Journalist Yagmur: December 17 probe taught me not to give up

Yagmur was briefly detained in November and later released as part of an investigation into the reporting of the trucks full of weapons and ammunition sent by the National Intelligence Organization (MİT) to radical factions in Syria.

Yagmur said he became a target of pro-government circles after the Dec. 17 graft probe, which included the sons of four Cabinet ministers in then-Prime Minister Recep Tayyip Erdogan’s government as well as Erdogan’s family members, was revealed. The charges ranged from engaging in acts of corruption and bribery to transferring gold to Iran in order to undermine a US-led sanction.

Underlining that he was accused of things ranging from being an Israeli Mossad agent to being a member of the terrorist Kurdistan Worker’s Party (PKK), Fatih said that one night recently, he was receiving so many death threats over the phone that he thought he would not make it to the next day.

Yagmur told Today’s Zaman that his phone records were published on social media platforms such as Twitter and added that mobile phone SIM cards were purchased using his ID.

He said that he was told by sources that spy-chief Hakan Fidan had briefed then-Prime Minister Recep Tayyip Erdogan about Yagmur’s exposés, and that Erdogan had then pressured Yagmur’s boss at the Radikal daily to fire him.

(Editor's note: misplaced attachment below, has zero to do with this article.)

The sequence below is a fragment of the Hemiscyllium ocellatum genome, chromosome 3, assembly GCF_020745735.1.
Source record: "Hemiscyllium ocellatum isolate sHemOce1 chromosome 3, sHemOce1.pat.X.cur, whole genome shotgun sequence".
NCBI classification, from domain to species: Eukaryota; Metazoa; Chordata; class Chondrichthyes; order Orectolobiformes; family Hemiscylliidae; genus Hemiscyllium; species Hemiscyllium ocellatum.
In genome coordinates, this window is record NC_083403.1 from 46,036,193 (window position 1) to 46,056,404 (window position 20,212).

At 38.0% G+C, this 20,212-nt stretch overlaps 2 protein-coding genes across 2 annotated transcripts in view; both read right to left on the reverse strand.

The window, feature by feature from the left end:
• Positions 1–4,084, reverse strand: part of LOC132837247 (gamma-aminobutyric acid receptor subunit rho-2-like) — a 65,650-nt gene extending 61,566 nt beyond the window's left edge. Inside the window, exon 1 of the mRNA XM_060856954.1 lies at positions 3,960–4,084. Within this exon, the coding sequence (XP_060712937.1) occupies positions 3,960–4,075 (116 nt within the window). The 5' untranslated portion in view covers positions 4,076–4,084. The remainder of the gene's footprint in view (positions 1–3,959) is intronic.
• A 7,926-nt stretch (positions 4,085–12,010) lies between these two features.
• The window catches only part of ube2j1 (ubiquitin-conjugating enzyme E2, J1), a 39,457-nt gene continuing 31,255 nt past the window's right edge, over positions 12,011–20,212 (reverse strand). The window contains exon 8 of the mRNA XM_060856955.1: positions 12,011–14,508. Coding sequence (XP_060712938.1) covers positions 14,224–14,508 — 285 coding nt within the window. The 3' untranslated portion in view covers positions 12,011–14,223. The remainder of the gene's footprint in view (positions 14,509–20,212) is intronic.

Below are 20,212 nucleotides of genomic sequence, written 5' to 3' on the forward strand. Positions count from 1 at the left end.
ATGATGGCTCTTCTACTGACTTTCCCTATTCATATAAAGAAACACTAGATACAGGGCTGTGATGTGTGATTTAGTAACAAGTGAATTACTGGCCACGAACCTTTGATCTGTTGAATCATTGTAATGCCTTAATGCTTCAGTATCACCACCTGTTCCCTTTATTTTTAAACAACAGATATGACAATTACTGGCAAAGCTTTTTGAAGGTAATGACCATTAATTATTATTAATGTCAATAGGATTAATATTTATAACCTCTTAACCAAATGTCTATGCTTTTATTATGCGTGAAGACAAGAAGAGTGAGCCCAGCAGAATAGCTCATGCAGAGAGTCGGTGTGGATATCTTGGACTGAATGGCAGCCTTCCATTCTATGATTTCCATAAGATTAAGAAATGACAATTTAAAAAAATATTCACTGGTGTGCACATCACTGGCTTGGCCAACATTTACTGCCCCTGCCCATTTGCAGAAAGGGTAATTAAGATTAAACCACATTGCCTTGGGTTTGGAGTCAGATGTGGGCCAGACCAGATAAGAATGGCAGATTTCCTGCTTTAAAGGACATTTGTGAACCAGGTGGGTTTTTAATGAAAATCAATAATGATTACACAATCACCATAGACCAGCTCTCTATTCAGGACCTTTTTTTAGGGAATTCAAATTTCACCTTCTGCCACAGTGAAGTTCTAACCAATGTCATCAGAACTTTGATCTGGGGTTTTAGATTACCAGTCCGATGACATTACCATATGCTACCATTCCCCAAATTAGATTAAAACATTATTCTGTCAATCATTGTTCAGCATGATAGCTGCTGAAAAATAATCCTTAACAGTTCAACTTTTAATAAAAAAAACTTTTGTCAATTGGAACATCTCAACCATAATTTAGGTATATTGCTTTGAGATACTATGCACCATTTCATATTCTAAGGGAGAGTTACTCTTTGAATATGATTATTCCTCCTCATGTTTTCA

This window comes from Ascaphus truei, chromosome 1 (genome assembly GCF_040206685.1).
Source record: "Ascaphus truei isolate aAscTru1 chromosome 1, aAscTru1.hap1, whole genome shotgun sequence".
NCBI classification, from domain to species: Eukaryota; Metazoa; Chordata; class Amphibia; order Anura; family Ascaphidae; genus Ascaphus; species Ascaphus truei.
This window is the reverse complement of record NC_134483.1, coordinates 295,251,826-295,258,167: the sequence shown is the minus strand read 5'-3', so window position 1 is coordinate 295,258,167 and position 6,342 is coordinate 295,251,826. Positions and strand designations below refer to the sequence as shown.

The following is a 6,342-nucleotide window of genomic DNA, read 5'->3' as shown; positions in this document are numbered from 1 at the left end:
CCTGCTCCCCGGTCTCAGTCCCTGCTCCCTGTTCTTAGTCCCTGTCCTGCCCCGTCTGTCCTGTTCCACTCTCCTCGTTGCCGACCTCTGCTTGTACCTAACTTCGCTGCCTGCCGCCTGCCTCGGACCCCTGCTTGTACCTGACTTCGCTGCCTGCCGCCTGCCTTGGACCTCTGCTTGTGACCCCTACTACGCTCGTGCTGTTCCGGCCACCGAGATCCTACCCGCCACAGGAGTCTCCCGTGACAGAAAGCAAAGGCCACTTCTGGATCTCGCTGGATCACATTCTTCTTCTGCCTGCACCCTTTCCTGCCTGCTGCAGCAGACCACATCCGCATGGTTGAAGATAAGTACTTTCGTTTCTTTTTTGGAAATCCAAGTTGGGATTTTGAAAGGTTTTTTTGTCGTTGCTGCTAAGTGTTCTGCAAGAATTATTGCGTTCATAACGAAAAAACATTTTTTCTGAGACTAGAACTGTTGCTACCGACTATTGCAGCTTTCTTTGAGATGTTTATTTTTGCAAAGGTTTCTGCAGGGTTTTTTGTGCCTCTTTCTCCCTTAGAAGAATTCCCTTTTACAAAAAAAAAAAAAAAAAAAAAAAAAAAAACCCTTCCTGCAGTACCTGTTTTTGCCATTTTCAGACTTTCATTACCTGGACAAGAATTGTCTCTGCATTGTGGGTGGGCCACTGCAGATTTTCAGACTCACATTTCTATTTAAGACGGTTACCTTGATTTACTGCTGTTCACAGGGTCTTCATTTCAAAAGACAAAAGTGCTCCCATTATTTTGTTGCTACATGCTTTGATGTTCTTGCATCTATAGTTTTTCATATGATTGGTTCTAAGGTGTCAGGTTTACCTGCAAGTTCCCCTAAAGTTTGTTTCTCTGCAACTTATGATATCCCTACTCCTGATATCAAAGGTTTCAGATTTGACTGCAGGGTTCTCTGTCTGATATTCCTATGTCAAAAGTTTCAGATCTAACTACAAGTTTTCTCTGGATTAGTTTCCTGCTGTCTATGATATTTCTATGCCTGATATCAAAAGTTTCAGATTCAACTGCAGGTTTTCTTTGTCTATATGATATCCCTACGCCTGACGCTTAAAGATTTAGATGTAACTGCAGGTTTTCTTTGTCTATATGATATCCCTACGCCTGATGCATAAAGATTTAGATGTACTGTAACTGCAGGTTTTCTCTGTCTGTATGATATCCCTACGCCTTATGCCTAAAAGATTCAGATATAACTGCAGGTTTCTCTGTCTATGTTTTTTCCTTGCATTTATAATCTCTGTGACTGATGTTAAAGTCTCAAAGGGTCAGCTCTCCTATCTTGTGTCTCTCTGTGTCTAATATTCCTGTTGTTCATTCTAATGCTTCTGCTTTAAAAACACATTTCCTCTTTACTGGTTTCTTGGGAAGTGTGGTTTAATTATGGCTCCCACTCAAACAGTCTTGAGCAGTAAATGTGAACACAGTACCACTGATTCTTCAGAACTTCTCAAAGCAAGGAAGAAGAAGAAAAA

Despite all that happened, he still does not want to stray from journalism. “After everything that happens you fear nothing. I found an extraordinary amount of courage due to their oppression,” he said.

Early in 2014, an anonymous tip led to the interception of a number of trucks on the suspicion of weapons smuggling. The first operation took place in Hatay province on Jan. 1, 2014. Another anonymous tip led to three more trucks being stopped and searched in Turkey’s southern Adana province on Jan. 19, 2014.

President Recep Tayyip Erdogan recently unwittingly validated claims made by critics that the Turkish government was sending weapon-filled trucks to radical groups in Syria by sarcastically asking, “So what if the MİT trucks were filled with weapons?”

Justice and Development Party (AK Party) officials called the 2014 investigation into the MİT trucks carrying weapons “treason and espionage” on the part of the prosecutors as the trucks were said to be transporting “humanitarian aid” to the Bayır-Bucak Turkmens.

Erdogan, who was prime minister at the time, said during a television program immediately after the interception of the trucks became public knowledge that the trucks were carrying aid supplies to Turkmens in Syria.

Many high-level Turkish officials, including then-President Abdullah Gul, said the trucks’ cargo was a “state secret,” which led some to speculate that the trucks were carrying arms. However, Syrian-Turkmen Assembly Vice Chairman Hussein al-Abdullah said in January 2014 that no trucks carrying aid had arrived from Turkey.

The AK Party has wanted Syrian President Bashar al-Assad removed from power ever since the beginning of — what is now a fully-fledged — civil war in the spring of 2011 in its neighbor. Assad is a member Shiite Islam, whose members are a minority in both Sunni-dominated Syria and Turkey.

Yagmur received the Best Investigative Report of 2014 award at the European Union Investigative Journalism Awards on June 29 for his MİT trucks report. “The subject matter — trucks laden with weapons en route to Syria owned by the country’s national intelligence agency — continues to have repercussions. The story is the product of pure investigative journalism at the highest international standards,” the jury said.